We'd all love our children to breeze through school, enjoying a satisfying academic life, having lots of friends, and coming out at the end feeling a success. But what if you have a child that doesn't thrive in an academic environment? What if they can't or won't do the work? How do you deal with it and what techniques can you use to motivate them?
And our listener’s question comes from Emma:
'‘My fourteen year old is very musical, but wants to stop playing the piano now she’s grade four. I’m so upset about it, because whenever she seems to be good at something she goes so far then just gives up and wants to hang out with her friends. What should I do?"
TED Talks: Sir Ken Robinson Do schools kill creativity?
The Self-Driven Child by William Stixrud and Ned Johnson
The Gift of Failure by Jessica Lahey
Thrivers by Michele Borba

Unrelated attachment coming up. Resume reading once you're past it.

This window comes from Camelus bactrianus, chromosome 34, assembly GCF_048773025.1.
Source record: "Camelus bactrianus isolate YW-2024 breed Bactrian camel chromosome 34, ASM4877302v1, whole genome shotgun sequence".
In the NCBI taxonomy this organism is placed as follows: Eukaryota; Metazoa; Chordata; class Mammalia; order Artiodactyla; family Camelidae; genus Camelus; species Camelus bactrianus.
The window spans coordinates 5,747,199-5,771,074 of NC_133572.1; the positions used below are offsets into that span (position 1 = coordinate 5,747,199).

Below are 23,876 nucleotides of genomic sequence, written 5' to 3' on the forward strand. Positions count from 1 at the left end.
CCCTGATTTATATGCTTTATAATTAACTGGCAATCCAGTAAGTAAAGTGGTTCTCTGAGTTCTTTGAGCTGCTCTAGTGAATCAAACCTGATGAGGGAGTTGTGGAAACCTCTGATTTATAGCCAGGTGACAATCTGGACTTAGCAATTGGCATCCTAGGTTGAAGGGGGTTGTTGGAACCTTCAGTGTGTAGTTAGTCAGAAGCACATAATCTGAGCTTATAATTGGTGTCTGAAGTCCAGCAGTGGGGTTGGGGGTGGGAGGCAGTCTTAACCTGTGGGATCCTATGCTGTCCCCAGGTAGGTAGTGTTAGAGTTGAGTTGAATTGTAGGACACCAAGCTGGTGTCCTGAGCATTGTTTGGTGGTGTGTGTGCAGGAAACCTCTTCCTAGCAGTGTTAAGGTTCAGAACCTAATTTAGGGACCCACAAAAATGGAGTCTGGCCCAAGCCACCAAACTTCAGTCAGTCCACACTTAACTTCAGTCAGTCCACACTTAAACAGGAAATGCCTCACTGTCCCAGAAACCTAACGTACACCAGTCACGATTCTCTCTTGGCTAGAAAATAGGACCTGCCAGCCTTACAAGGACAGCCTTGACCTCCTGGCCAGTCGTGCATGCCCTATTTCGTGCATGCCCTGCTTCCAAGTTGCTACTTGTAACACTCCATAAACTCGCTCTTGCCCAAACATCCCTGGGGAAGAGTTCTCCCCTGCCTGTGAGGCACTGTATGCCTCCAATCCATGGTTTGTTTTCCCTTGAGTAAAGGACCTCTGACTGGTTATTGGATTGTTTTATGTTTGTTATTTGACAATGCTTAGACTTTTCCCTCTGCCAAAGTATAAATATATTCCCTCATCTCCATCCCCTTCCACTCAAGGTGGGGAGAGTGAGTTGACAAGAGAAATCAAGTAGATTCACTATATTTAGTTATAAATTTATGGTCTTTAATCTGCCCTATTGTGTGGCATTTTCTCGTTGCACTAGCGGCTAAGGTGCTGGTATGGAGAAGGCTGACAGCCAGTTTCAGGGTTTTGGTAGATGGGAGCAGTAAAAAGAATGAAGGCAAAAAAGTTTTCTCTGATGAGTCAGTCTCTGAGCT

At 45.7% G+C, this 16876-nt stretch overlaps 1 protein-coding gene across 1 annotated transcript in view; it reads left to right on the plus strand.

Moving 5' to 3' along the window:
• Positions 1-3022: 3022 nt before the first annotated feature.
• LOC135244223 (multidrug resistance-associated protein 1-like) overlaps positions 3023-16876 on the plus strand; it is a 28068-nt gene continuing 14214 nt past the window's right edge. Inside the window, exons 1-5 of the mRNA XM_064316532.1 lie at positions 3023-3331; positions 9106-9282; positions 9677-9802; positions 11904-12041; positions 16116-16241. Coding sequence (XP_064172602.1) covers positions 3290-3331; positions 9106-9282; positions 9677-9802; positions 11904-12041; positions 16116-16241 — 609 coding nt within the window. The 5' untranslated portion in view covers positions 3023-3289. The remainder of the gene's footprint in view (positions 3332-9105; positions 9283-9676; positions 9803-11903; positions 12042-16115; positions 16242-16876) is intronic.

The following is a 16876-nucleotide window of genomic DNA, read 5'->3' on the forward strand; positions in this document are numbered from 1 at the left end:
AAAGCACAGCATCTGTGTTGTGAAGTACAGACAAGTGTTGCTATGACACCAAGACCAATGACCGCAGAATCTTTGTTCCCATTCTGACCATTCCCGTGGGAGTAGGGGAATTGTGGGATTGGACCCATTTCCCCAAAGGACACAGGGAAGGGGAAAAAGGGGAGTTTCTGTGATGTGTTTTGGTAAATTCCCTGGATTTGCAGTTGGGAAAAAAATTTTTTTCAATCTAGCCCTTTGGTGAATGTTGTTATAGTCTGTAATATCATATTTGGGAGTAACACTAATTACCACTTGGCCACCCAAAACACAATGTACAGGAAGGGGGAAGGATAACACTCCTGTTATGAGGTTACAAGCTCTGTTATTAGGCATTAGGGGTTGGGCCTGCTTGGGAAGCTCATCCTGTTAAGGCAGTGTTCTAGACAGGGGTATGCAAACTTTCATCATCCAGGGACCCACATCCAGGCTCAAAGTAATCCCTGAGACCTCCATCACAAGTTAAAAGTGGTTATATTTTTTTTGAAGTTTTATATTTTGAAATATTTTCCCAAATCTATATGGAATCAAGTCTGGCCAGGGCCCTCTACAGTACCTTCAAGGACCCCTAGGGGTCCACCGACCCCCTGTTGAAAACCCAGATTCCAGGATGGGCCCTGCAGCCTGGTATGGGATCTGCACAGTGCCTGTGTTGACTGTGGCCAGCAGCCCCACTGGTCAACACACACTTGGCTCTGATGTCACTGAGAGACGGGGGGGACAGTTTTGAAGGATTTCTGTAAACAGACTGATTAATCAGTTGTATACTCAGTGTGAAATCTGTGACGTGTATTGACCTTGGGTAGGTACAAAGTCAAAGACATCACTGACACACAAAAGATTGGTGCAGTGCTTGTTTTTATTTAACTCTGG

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Hello, I'm Rachel Richards, and welcome to teenagers untangled where we combine research by experts and ideas from other parents to solve your problems. As a parenting coach, I saw the incredible power of getting people together to share ideas and support each other. So, welcome, pull up a chair. And let's begin. Coming up in this podcast we discuss Emma's question. My 14 year old is very musical, but wants to stop playing the piano. Now she's great for what should I do? To discuss this I'm joined by Susie as the mindfulness coach, viola player, and mom to three teenagers. Hi, Susie. Hi, Rachel. But first, we just want to thank all of our listeners, we've already had over 500 downloads since we started in mid December, and hello to all our American, Australian and South African listeners. Now academic motivation, do you have a child who doesn't seem motivated in their schoolwork? Are they not very academic? Or is it that they're lackluster in their approach? How do you deal with it? Susie, I have to say that I loved researching this topic, the key books that I used are in the podcast right up. And it seemed to strike a chord with lots of parents. So what's in our inbox? Yeah, it's a really fascinating topic we have from Tracy, there is so much pressure to do well, academically. Now, in the core subjects that we risk churning out carbon copy children, all with the same ologies. Yet in life, it's the creative abilities that are most revered actors, artists, musicians, but another listener said that she's seen many parents over the years pay for tutoring to improve the child's grades, and complaining to schools about their child not getting into a sports team, when she thinks they just need to accept that their child isn't brilliant at those things. Because great points. And then with Owen, he says, We live in an interesting world when it comes to education. We admire entrepreneurs and groundbreakers. But free thinking is discouraged in our education system, or at least it seems to have no place. Do you embrace their ability to think outside the box? Or do you coerce them to do something they can see no point in? And that's a very interesting start for our discussion, don't you think? Because whether our children's see any point in something is going to make a difference? Susie, what is your experience with academic motivation? Yeah, I mean, I have three children who are very different, very different in academic ability and academic motivation, and in their whole approach to school, to be honest. So my eldest is very science based, finds the sciences and sort of that sort of side of things really easy. And then I, my other two children they have well, my one of my children is really not in science, she finds that incredibly difficult. And she wouldn't mind me saying that. It's just not her thing. And we've had many conversations in our family about what society in general, but particularly school, as we're talking about school, really put so much weight on particular types of intelligence, academic intelligence, that's seen as the superior and within that the superior branch of the academic, is science and logical thinking is seen as the sort of pinnacle of of intelligence, which is what Sir Ken Robinson talked about, in that TED talks all those years ago, there's had millions and millions of hits, and he's so right, yes, he's fantastic TED talk is amazing. Whereas we talk in our family a lot about that there are I think there's seven types of intelligence, and how they are of equal value, they are of equal importance, there isn't one that superior just because it can be measured, is the measuring isn't it, which is why the schools are going in that direction, because it is easy to measure, then they can check the teacher that doing the job properly. And those things become considered to be more important, because you can measure them, you can measure them, you can also you can measure them. And they're also they lead to maybe more exotic or exciting workplaces, you know, it's just seen seen as more important your, your bet you're a better person somehow. Whereas empathy, you know, emotional intelligence, the creative intelligence, the physical intelligence, they're just seen as lesser than, so we talked about that, probably my daughter will have way many job opportunities, because their emotional intelligence is off the route, you know, off the charts. Yeah, and that hat does seem to have sunk in and that does really help. You know, we're looking at whole children, we want to we want our children to be whole people. They're not just walking brains who are getting grades. The perspective I would look at it from is being in the workplace, being a manager, having staff, which is a revelation, because what I discovered was that if you try and take a member of staff, and get them doing a job that they don't enjoy, or they're not particularly good at, you are not going to get good results. We all know that. And every workplace is going to require a range of skills and somehow forcing people to do things they're not particularly motivated by never works, and yet in the school environment, we are trying to get a base level across the charts of children doing well. And the children who have quite spiky profiles, so they're particularly good in one area, or they're not particularly good at anything, are punished for that. Yeah, we focus on so maybe a child is not so good in a subject and quite often the focus is on, oh, well, then we'd better get that grade up, we'd better put all our efforts into the one that's not going well. Whereas actually, it would be better to go, okay, that's subject if there is a subject or that activity that you enjoy doing, which maybe has nothing to do with school, is what makes your heart sing. Let's put our energy there and run with that and see what happens with that. And I can I can hear parents palpitating because because of course you panic because you think, well, maybe I'll let my if I let my child put so much energy into something that isn't valued in the educational system. am I letting my child Yes, that is a huge problem, because a lot of it is based in fear. It's the fear of, okay, my child's I want my child to be a success in life. But what does that even mean? And we kind of tie it into education, grades versity that's the way they want to go. Get very high now, because there's so many graduate, there's so many hot, so hard to get into. But there are so many kids that fall out of that those categories, and they're not going to be doing that. And then they end up feeling just that they're not good enough, which is a terrible starting place to start your adult life. The books that I was looking at where things like the self driven child, the Gift of Failure, thrivers and they were all books, looking at how you make your child make the most of themselves. And overall, the the message was that grades limit children sample psychologist Hora Estrace, Morano was saying, the best thing to do is to be setting self determined educational goals, not the one set by the school curriculum. So in other words, what I did with my daughter who isn't highly academic, and she has some learning difficulties, I said to her, rather than trying to be good at everything, which you're not going to be able to achieve, and worrying about whether you're going to get this grade or that grade. Why not? When you're in a class situation, think, what do I find interesting here? What you know, whatever the subject is, is there something in this that I can find interesting, and then focus on that? Yeah, just make that your, your thing that you're going to explore, and Stop panicking about trying to do everything? Yeah, that is brilliant, because it comes back to the whole idea of, actually, children are hungry to learn, and we're talking about teenagers, so they're older, but they're hungry to learn, they want to learn, but quite often, we sort of force it, ram it down their throats very, very early, you know, they start school, before they're ready, most of them, particularly the boys, and they're fed up with it. Whereas if you leave them, that's the whole sort of unschooling or the alternative school system, kids will sit and do nothing. And then they'll be like, Oh, yep, I need to know that. And I want to know that, and then they'll learn it in a flash, because they want to know, when we shove it down their throats, they go after too much, and then they switch off. So encouraging, I love that you get your daughter to pick out bits that she wants to learn. And then that's interesting and, and makes it meaningful for her. And that's what a lot of the researchers have found is that stress levels are greatly increased in everybody, when they feel that they don't have control over their lives. So when you come to children who feel that they're being forced to do all these activities and all this work, but they don't have any sense that they have control over their, what's happening in their lives, the stress levels will be increased dramatically. There's a psychologist called Wendy guralnick, who's come up in quite a few articles that I read, as well as her research, and she's an American. And she studied autonomy and looked at both supportive and controlling parents. And she found that children who were controlled by their mothers gave up much faster than those who weren't when faced with frustrating situations. And so her attitude is, you know, don't provide the solutions for your teenager until they've had the chance to work things out for themselves. We actually have to be prepared to let them struggle. Yes. And even fail even fail. Yes. Where they need to, you know, that can be the best learning board concert. You know, you don't you don't do well, oh, maybe that's okay. Maybe that's not the route they want to go down. But maybe that's the kick up the bum. They need to reprioritize or, or to work out, well. What do I like doing what what is interesting, and how can I get there? Yes. And I sat down with my daughter, again, who was finding the whole concept of having to go through years of schooling where she is not, it doesn't make her shine. She doesn't feel like a hero in her environment. And she's there every day. I said to her, Well, what what do you want to do? And she talked about university and I said, Well, the thing is, the path you're on at the moment is not University which was a massive shock to her. And because I think we will, for some reason everybody's been told nowadays that university is the answer. And I said, it doesn't mean to say you can't do that. But University is for people who really love studying, and who find a subject they absolutely love. So you need to think, are you are you going to enjoy studying? And if you are going to enjoy studying, you need to find the thing you're going to enjoy? And that's your choice. It's not I don't mind, you know, there are other things, there are all sorts of training programs, which, which are fantastic. So why not? Put them into the mix? Yeah, consideration? Yeah, we sort of prioritize the idea that, you know, University is the place to go, if you've been at secondary school, if you're able to go there, and all of that, but things have changed so much. We don't need that many academics really don't need them. Or that many debts. No, it is so unbelievably expensive. Now, I mean, my son's college had a talk last night actually about his in the lower six, about options after after college, which was really interesting. And it's just, you know, university is one option of many it's it's, there's apprenticeships, which are really booming, there's, again, this sort of hierarchy within within the system, which stresses the kids out. And we all know that stress is terrible for everything. Long term stress sighs it's interesting, because the book, the self driven child was saying that you can help your child come to an informed decision on their own rather than acting like a boss. So you kind of need to think of it as being a consultant, they have the ability to make good decisions. And again, all of these psychologists say they've done lots of tests on children of different ages. And they find that overwhelmingly, they will make really good decisions. What they don't know is the information. So actually sitting there with them and saying, so for example, again, coming back to my daughter, I said to her, you know, you don't have to go straight through to university take some time out what my friend went and worked in a filling station for two years, then thought, actually, I think I need to do some levels on board and ended up at Oxford. Yeah, because she had, she just had a different attitude to life and the the tutors, they were fascinated by her. So the truth is, we're not looking. And actually I've spoken to Oxford dons. Alright, so this is the pinnacle that people think of. I've spoken to Oxford dons who are absolutely infuriated by this, how do I get an A? How do I get a first so they come to the university with the same attitude of how do I get this? Great. Yeah. And the one particular dawn, I was talking to you said, I turned to my books on the wall, and I say, read the grades, feel the passion, come up with interesting idea, this is what we want. But what we're actually teaching our children is it's all about the grades. Yeah. And also the pressure of talking to teenagers of, you know, what do they want to do? You know, who do they want to be? It's really weird. It's almost, you know, we see childhood and teenage years as a sort of a some sort of stepping stone to real life. No, childhood and teenage years, is part of life, you know, why don't you just leave to be in that world, and stop worrying about what they're going to do what they want to be, if we can teach our children to be happy with who they are, and to be healthy and have good mental health and be comfortable and know what they like know what makes them light up, they will find what they want to do. And that's a very interesting point, because another technique that I read about was helping your child find what it is that they're passionate about. What you need to do as a parent is look at your child and see, what is it that they do, where they will keep going when it becomes difficult. So if you see them doing things, and they just give up as soon as it's tricky, that's probably not their thing. But if they are somebody, for example, in a kitchen, and they will keep going to keep trying to make the things until it's perfect, okay, that's something that gives them joy. So then, you know that this is one of their key their core loves their core skills. And you can encourage it by saying, Gosh, I, you know, I noticed that you really enjoy doing that, and reflect back to them and let the child get to the point where they say, actually, that's the thing for me. It's not because they're good at it. It's because they will persevere when it's difficult. Yeah. And if they don't have a thing, that's also fine, you know, they'll find something they will, at some point, if they know who they are, and if they feel good about themselves. The problem is when they don't feel good about themselves, and they have this feeling that you know, because school I think is designed for the good girl who works hard and gets good grades. I mean, I will. I was quite like that at school. I got good grades, I found school, okay, and I did well, so for me, it was kind of fun to get good grades, but they're not designed for everybody. So a lot of people come out of school with a feeling If they don't know what they want to do, because everyone's been asking them since the age of 11, what do you want to do? What do you want to do? They've no idea. They just want to leave. And a feeling of actually, you know, the comparison itis thing that they're not really good enough. So coming back to one of the comments, Tracy said, if you've got any tips on how do I motivate my child to revise for their GCSE? I'm all ears. And it is tricky. And I think coming back to the comments made in all these books, the point was, they need to feel that they're in control of this somehow. So when they come home, rather than saying, Have you done your homework, you say, so What time were you thinking of doing your homework so we can share your evening time around it? Or where were you thinking of doing your homework, little hints like that, and then created. So what I've done with my daughter, because she finds it very challenging, is I have said to her wait, all your electronic devices need to come in and sit on the kitchen table when you come home. And that was a little bit of pushback on that. But actually I said to her, this is not a punishment, this is I'm trying to give you space, so that you can do the things that you really should be doing, which is, you know, relaxing, doing other stuff. When you do your homework, you can do it here at the kitchen table. Or you can do it in your room. If you do it in your room, you can take your computer with you for half an hour, because you're not going to work longer than that no one does. And then you can come down for a break and then go back again if you need to. And she went away for half an hour. It was a struggle on her own. So came back and then we sat together. And actually it's been transformative, because she feels like it's her choice. And also because I had said to her so what actually are you trying to achieve here? Do you want these grades? Does it even matter? And because she wants them she wants to get better. She wants to be in better classes. She wants to be with her friends who are, you know, smart. She is now prepared to put in there that extra work, make the mistakes try again, because it's her who's doing it. It's not me. So she's got that motivation from motivations vary from inside. And I was doing that wrong before? Yeah, I mean, it's hard. I mean, then if you have a kid who who's not really bothered, gets bad grades, and doesn't care. Maybe that's fine. We don't have a structure with homework, I kind of leave leave it for them to do themselves. And they do it very differently, like one will do immediately they get home from school because they don't want it hanging over them. And the other one we doing it after bedtime. But the idea that, you know, if they don't do it, then that's on them. Yes. And they do say you have to let your child fail, you have to let them fail. But you do need to you are the person with the knowledge. So in letting them fail, you need to say so here are the consequences. Should you fail? Yeah, no, yeah, they learn them anyway. You know, they'll they'll meet them anyway. What one of them was saying was that is not about not giving them boundaries, you actually do have to have something they can push back against so that they can test their real resolve? Is this something that really matters to me or not? And if it doesn't matter, me, to me, I'm making a choice. It's not a passive choice, it's an active choice, that this really doesn't matter to me. And I don't care if I don't then have this option. Yeah, so what we need to do is present them with after all of this, here are your options. So if you don't pass these exams, so what you can do is this, that, you know, the here are your options and being really positive about not threatening them just saying. So you get these options. And if you do you get these options, and here's how you can manage this life that you're designing for yourself, you're in control, you make those choices, and providing them with a with a safe space, because sometimes that can really stress them out as well can't at the idea that they have all these choices, and it's up to them to actually it's not going very well. And now there's this and this and this on top of it. One of my kids did quite didn't do very well in some tests. And I just kind of said to you know that I you know that that doesn't matter. So she knows that you know that she's absolutely loved and accepted just for who she is. Whereas school is different, you know, you're so right. And that's the other thing is he never ever connected to your love for them. They need to know that your love is completely disconnected to anything they're managed to do in school. All the mistakes they make is irrelevant, totally irrelevant, totally. Totally. And and they value them for exactly who they are and what they bring to the table just by being who they are. What do you think? Have you found certain things work for you in your teenagers? Join our discussions on Facebook and Instagram or email us at help at teenagers untangled.com. Now on to Emma's question it which is similar, but my 14 year old is very musical that wants to stop playing the piano. Now she is grateful I'm so upset about it because when ever she seems to be good at something she goes so far, then just gives up and wants to hang with her friends, what should I do? You have failed, you must have had battles over musical instruments should be presumably your children play musical instruments. Yeah, I mean, they've all played and play. And as a musician and I teach music. It's such a hard one that I have found that hard probably because it's really close to home. Because the idea of playing a musical instrument is so it's such a brilliant thing to do both for the fact that you're learning the instrument, but it also is such an enriching thing. You know, however, the learning process can be a bit boring sometimes, you know, it's a little bit of homework, like, you know, if you put the work in for the first few years, then becomes more fun. And going to practice every time isn't interesting. You know, I've talked for years, and parents will say, yeah, they don't really want to practice. And I'd be like, well, it's not really surprising. But of course, and then where is the line between kind of dragging them up to do the practice? Because it isn't homework, it's not compulsory? And going actually, do you know what, you don't like it at all? Do you? Let's just let it go. I have personally found that difficult, because then all of mine have played instruments and have decided that they didn't want to, and all either how, or how did that go down in your household? Um, well, I mean, was it a similar situation? Yeah, I mean, my, my boys both played cello. And, you know, had played for a long time and then didn't want to play anymore. And I tried to sort of nudge them along for a long time, you know, trying to persuade, you know, just keep going thinking you could get over that period, which I think the listener is referring to where they just want to, they don't want to do that they want to, they want to hang out with their mates. cellos really uncool, it's heavy, it's annoying. They didn't seem to always also enjoy the orchestra side, which is what kept me going, I think, because I was in youth orchestra. And that was fine. It was social. They didn't seem to enjoy that either. So there wasn't really a carrot in that respect. But they there were elements they did enjoy. So I did try and nudge them over that. And then they then went, Okay, we're kind of done here, aren't we? Ouch. So it's a really interesting one, because I had stepped daughters. And I remember my husband having a conversation with the oldest one on the telephone. And I was trying to work out what they were talking about. And it turned out, it was that she was a hockey player. And she was doing her a levels. And she was finding it really hard to find time to practice and to go to the left the harp lessons. And his response was, Well, why are you doing it? And she said, Because I don't know, because that I booked in for them. And he said, What are you gaining from the lessons? And she said, Well, nothing that just stressed at the moment. He said, Well, just don't do them. Oh, well, that was it. And I think it was because he his point was, she's never going to be an international harpist. This is not going to be her career. So it's not going to be her career, what is she trying to gain from it. And they talk about flow, I'm sure some people are very familiar with the concept. Some people aren't. But flow is that stat, that mental stage, you get into when you're working in an area that you're fascinated by on a problem that you're fascinated by. And it happens in when you're playing a musical instrument where your mind just, it leaves all the other nonsense behind. And you're simply focused on the task. And this is one of the magical things you can get from playing a musical instrument. And you will be rewarded with that when you get to a certain stage, which is what you're talking about, that you want your child to get to. Yeah, it's not you don't get flow until you're technically good enough. Good enough. Exactly. And so it is very tricky. But it did, actually, you know, it rang true with me. So my daughter got to a similar stage where she was she's ever seen musical, but she just said, I'm just I'm not loving the exams. I don't really like doing the great, I don't want it. And I had been trying to get her to practice and it just, it just wasn't happening. And she said, can I give it up? And I said, Oh, okay, okay, fine. Okay. And I did, I thought, What am I doing here? But I did think about my husband who had given up the piano as well. And when I first met him, the only time he would play the piano was when he was drunk. And I said, you probably be a lot better at playing the piano if you took lessons and played when you weren't drunk. And yeah, and I read. The thing is he comes his mother was at the Royal Academy, and I think he felt quite intimidated by the importance of getting grades. And she's very, very structured. And she wants you know, when she goes to a concert, she's very critical if they're not quite right. And I think that was a real, really, he struggled with that, even though he probably wouldn't want to talk about it. And so he started taking lessons and he's now grade eight. He's now taking grade eight. Yeah. And his practice comes and goes sometimes he's really You know, works and works and works other times and and then with my, my daughter had been given a tap, she then still were so lucky. Obviously I know because we have a piano at home. This is this is an incredible luxury. But she's still tinkered. And she started doing great again. Yeah, her big grade six. Yeah, because all that time she was still fiddling. And there were things missing, like her sight reading is atrocious. And so she's never going to get grade six without improving that sight reading is really hard on this. And obviously, when I said to her, you know, when you were a little girl, you would go into school every day, you'd come back with these reader books, they were very dull. And I would make you sit down, you had to read the book, and you know, the cat settler. And, and you do remember that because it's just, it's boring. And it's practice, but you were young enough to just get through it to the point where you could actually you were fluent enough where it was enjoyable. And you have to do that with sight reading is literally just forcing yourself to go through the structure. And that's the big problem, which you were talking about, if you can kind of get your your child over that. But the truth is, what you want is you want them to have something that they can enjoy for their life. Yeah, yeah, I think it's harder from the question I think it's the hard bit is, is I think once they get to a certain age, so like the harp and the OT levels, then they kind of know whether it's important or not, it's the earlier teen years where, because I know it was mine. And from teaching as well, I've experienced it many times, and I know I experienced it myself. And suddenly other things are more important. And you just want to do what your mates are doing. And for my kids, particularly one of them, you know, his mates, none of them have anything to do with the music department. So it was a bit like he's a sporty kids, you know, they're the sporty guys. So to be dragging a cello on the train, having to go to lessons when it's football practice was not cool. He just wanted to be, he just wanted to hang out with his mates and not be having to do orchestra and stuff like that. So for him, it was very much a social thing. And I think that comes you know, with the question of, she just wants to hang out with her mates. So where do you draw the line? I think it's just a conversation you have to have with your kid, you know, try and find out? How important is playing? Is there any enjoyment there? Or is it pure? But also, what is it about hanging out with your mates? That means you now can't play an instrument? The truth is, those teenagers are critical in developing some of these social skills. So it's not like she's not actually gaining skills. But she's what she's done is she's focusing in a completely new area. And maybe if you actually sit down and ask her, you know what it is about being with her friends, that's so important. How is there any way that she can fit these other skills in? Or perhaps just park it and say, you know, it does give you this joy? Don't forget that. Yeah. Get your friends. What are social skills, that's what that's what I did, I think otherwise, I probably wouldn't have carried on I, I went to lots of youth orchestras as a teenager. And we did lots of exciting things. And that was very social. I don't remember doing a lot of practice to be on the back the person wasn't quite in time, but she was really nice. But it's actually relevant. Because also, for example, in sport, I have a friend whose son was excellent fencing really, really good. And he was told by his fencing teacher, if you just keep going, you could fence for England and then and he just came back and said, you know, what, just just doesn't cut it with my mates. They think it's like Bally. Yeah. And I want to get I want to be a rugby player, I want I want to get good at that. So he dropped it. Yeah, in spite of the fact he was really good at it, to to focus all his energy on it, because that gave him his social kudos. And he became, you know, the guy that everybody wanted to be around. And we have to sort of accept sometimes our kids you know, you may think you could be so good at this. And except that this isn't the direction they want to go. And they want and this matters much more to them. And I think they do carry on with it if it's that important. They do carry on with it. And we and we also mustn't belittle the the idea of wanting to be with your mates as a kid as a teenager is kind of aligned with survival. It's it's so important that you feel that you fit in, and that you have have a social system that works, you know, whatever kind of a child you are, it's really really key. It does become key. It's one of those pointers for it. Yes. It's not just I want to hang out with my mates is actually really important. Yeah, and learning those social skills which will help them in the workplace. Have you been affected by any of these issues? Do you have a different opinion or any tips for us? You can get in touch using our email help at teenagers untangled.com or find our discussion groups on Facebook or Instagram. Next week, we will look at the tricky area of body image and the issues it throws up. And our listener question. Whenever I asked my child to do something around the house, he just says why me and claims that I don't ask the other kids to do these things. What can I do? In the meantime, if you'd like to learn more about mindfulness Susie has a course starting in February. You can find details on Susie as Lee mindfulness.co.uk. That's it for now. Thanks for listening. Speak to you next time. Bye